This is a commentary from someone who thinks that democracy and elections are awesome. Just keep that in mind.
We’re not sure what the commentary in the US is like, but the BBC commentary and ABC (Australian) commentary that we’ve seen makes the Iraqi election sound like a "smashing success." From the coalition perspective, this is pretty great. We’ve heard a lot of commentary especially from pro-war segments that makes the claim that the success of the elections shows that freedom and liberty has spread to one part of the Middle East, and that this shows the power of democracy.
What I (yes, this is TP) think about when I hear this is the following. Can you name one policy position that any party in this election has taken, aside from something contentless like "prosperity" or "strong Iraq"? Can you arrange the parties along some sort of ideological spectrum regarding the role of government in business and society? This is similar to the case of many new democracies. Parties in Indonesia, for example, are merely vehicles for individuals to seek power. Parties here have names like Indonesian Democratic Party, Prosperous Justice Party, Community Democracy Party, Democratic Patriots Party, and the like. There’s not much content behind these names, just a couple powerful figures vying for access to political power. It’s not quite democracy as we have in the West, at least not yet.
It’s not that this is so much a problem, in Indonesia or in Iraq or in any other place. It just suggests that before we feel confident that democracy, freedom, and liberty has been brought to Iraq, we ought to see what the elected government does. I, for one, wish to be cautious in assessing the success of Iraqi democracy, because I have no idea what an elected government would do. Elections are a first step, and only a first step. If there’s one thing that living in Indonesia has taught us, it’s that elections are great, but elections are not a sufficient condition for life to be great. You have to elect good governments, and the governments, once elected, have to do good things, and the people have to listen to what the government says. We saw on BBC this morning an Iraqi woman who said that she wants her elected government to turn into an Iran-style theocracy. There’s always the fear that voters can elect terrible leaders. Remember, Hitler and the NSDAP won legitimate elections.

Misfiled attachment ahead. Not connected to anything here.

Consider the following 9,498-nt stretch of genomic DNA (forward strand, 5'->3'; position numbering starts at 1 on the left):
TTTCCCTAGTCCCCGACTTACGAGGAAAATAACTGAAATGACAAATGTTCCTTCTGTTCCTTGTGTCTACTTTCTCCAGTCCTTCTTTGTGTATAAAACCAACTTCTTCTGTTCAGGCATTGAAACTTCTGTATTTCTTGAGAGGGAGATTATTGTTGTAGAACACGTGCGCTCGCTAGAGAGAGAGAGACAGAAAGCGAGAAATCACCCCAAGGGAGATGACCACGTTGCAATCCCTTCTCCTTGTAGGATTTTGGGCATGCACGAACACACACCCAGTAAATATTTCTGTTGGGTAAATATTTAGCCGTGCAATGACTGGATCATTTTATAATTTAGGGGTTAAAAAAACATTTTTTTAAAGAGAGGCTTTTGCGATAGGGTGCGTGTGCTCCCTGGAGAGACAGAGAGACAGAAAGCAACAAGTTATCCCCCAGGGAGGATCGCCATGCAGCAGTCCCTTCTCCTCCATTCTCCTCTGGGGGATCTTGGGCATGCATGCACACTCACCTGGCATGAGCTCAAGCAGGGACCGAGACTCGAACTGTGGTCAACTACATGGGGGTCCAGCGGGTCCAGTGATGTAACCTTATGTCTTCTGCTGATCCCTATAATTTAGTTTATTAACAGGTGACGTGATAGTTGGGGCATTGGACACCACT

Some of you will view this as a bit of pessimism by an old-fashioned liberal who is suspicious of the Bush administration. My response to that is that it’s hard to understand why you would want to ignore a real possibility. Hope for the best, but prepare for the worst, right? (Maybe Rumsfeld has learned his lesson now.) That’s why the Bush administration faces a tough choice right now. To have heard the rhetoric, and from what we can see of American public opinion, the Bush administration is eager to get ready to pull out of Iraq as soon as possible. The same line of reasoning that says "you opposed the war, but it’s already happened, so you might as well support the peace" applies again here. Now that the US has gotten itself so involved in Iraq, the US really cannot afford to pull out too quickly, despite clamberings from some elements of the American left and other populist voices who want to bring the troops home. I find myself in the awkward position of wanting every individual whom I know in Iraq to come home safely and quickly, but wanting the US to commit to long-term involvement to see the project through.
Consider this thought experiment. An elected Iraqi government order coalition troops out of Iraq immediately. We know–remember, this is hypothetical–that if this were to happen, there would be a massive crackdown on Sunni Muslims by pro-government Shiite and Kurd forces. Should the coalition pull out? I think that the answer would have to be no, even though an elected Iraqi government has attempted to exert its own authority.
This also puts me in the weird position of having opposed the war when it started, but now hoping that coalition troops remain there for quite some time.